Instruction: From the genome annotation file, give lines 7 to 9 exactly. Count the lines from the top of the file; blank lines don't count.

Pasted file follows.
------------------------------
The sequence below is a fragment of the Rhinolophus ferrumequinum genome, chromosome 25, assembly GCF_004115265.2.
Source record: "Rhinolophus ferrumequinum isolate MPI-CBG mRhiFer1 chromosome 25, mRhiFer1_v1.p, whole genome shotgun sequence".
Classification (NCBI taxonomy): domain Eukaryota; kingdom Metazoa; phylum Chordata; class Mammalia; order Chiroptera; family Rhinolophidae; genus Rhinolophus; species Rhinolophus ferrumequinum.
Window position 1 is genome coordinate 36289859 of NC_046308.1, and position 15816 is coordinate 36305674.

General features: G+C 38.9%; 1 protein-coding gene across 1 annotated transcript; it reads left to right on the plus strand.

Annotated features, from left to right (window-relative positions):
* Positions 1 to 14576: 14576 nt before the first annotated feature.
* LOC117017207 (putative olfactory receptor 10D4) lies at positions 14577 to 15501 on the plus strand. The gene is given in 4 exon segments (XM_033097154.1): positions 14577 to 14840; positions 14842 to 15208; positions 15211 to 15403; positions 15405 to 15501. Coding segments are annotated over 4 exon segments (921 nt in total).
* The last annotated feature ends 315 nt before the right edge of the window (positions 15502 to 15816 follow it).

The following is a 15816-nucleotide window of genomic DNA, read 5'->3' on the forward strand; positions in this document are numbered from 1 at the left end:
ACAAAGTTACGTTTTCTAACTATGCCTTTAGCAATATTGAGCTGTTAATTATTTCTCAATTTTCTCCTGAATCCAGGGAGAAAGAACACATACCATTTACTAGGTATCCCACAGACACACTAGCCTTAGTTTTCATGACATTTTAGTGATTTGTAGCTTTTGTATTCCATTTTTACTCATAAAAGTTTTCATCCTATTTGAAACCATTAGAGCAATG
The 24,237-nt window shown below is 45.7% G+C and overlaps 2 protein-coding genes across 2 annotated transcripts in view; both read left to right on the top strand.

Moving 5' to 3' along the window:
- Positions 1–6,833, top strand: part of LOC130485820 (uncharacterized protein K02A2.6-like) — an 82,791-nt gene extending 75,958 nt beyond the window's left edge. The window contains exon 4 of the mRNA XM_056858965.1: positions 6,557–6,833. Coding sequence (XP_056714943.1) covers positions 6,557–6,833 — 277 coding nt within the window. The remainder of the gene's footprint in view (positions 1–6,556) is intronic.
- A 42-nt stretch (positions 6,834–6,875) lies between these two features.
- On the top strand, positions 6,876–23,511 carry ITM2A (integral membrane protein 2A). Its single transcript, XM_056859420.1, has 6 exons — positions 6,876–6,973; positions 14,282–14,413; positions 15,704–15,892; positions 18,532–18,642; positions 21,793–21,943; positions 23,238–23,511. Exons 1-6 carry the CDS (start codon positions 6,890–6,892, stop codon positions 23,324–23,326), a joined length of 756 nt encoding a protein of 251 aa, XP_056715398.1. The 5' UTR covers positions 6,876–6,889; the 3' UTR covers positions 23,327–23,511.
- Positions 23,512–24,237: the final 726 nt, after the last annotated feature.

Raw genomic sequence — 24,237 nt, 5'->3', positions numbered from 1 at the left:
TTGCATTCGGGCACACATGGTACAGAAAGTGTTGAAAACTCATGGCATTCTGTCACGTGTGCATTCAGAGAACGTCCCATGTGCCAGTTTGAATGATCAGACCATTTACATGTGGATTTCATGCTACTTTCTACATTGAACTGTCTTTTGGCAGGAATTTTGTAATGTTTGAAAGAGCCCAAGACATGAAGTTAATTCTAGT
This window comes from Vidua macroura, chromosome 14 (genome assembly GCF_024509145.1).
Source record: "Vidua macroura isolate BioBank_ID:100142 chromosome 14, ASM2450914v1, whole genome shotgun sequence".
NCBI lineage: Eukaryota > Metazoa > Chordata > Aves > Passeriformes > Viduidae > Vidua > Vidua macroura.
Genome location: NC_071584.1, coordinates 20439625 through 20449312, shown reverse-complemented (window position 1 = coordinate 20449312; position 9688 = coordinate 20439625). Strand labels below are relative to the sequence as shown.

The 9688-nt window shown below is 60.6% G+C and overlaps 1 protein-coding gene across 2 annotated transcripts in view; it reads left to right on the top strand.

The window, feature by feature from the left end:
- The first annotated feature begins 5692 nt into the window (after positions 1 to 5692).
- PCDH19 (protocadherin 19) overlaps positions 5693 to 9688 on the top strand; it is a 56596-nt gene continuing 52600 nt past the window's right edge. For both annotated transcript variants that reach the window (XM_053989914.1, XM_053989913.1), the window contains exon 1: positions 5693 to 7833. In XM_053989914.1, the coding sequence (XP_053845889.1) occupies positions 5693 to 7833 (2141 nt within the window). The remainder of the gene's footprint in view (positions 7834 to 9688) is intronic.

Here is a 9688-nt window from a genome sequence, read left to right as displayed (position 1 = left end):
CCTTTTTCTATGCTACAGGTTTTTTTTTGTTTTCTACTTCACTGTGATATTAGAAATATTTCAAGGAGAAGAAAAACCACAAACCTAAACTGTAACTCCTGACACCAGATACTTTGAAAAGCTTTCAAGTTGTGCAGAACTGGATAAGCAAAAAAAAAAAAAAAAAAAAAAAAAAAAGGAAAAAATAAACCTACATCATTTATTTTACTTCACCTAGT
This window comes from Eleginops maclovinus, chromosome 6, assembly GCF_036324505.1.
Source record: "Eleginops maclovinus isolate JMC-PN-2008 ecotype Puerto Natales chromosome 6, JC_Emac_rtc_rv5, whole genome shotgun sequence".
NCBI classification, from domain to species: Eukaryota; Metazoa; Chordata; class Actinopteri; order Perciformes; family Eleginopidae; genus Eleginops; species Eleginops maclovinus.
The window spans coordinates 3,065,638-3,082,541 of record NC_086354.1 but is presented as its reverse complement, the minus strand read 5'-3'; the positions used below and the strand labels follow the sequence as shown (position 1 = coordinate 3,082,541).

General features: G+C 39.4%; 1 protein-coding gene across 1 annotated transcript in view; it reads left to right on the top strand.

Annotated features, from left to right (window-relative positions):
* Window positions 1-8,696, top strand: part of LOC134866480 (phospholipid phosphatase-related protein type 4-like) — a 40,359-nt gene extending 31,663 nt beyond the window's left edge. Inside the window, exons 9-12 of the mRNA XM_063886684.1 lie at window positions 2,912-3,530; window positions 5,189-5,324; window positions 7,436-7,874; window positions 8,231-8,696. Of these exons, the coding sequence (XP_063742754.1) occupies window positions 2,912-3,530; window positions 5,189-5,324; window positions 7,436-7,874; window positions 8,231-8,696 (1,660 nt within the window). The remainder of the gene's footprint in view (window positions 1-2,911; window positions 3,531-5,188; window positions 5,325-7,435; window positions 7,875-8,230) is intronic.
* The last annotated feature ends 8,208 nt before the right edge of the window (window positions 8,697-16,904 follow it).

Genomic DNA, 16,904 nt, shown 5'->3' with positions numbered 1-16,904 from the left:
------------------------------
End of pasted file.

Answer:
* Positions 1 to 14576: 14576 nt before the first annotated feature.
* LOC117017207 (putative olfactory receptor 10D4) lies at positions 14577 to 15501 on the plus strand. The gene is given in 4 exon segments (XM_033097154.1): positions 14577 to 14840; positions 14842 to 15208; positions 15211 to 15403; positions 15405 to 15501. Coding segments are annotated over 4 exon segments (921 nt in total).
* The last annotated feature ends 315 nt before the right edge of the window (positions 15502 to 15816 follow it).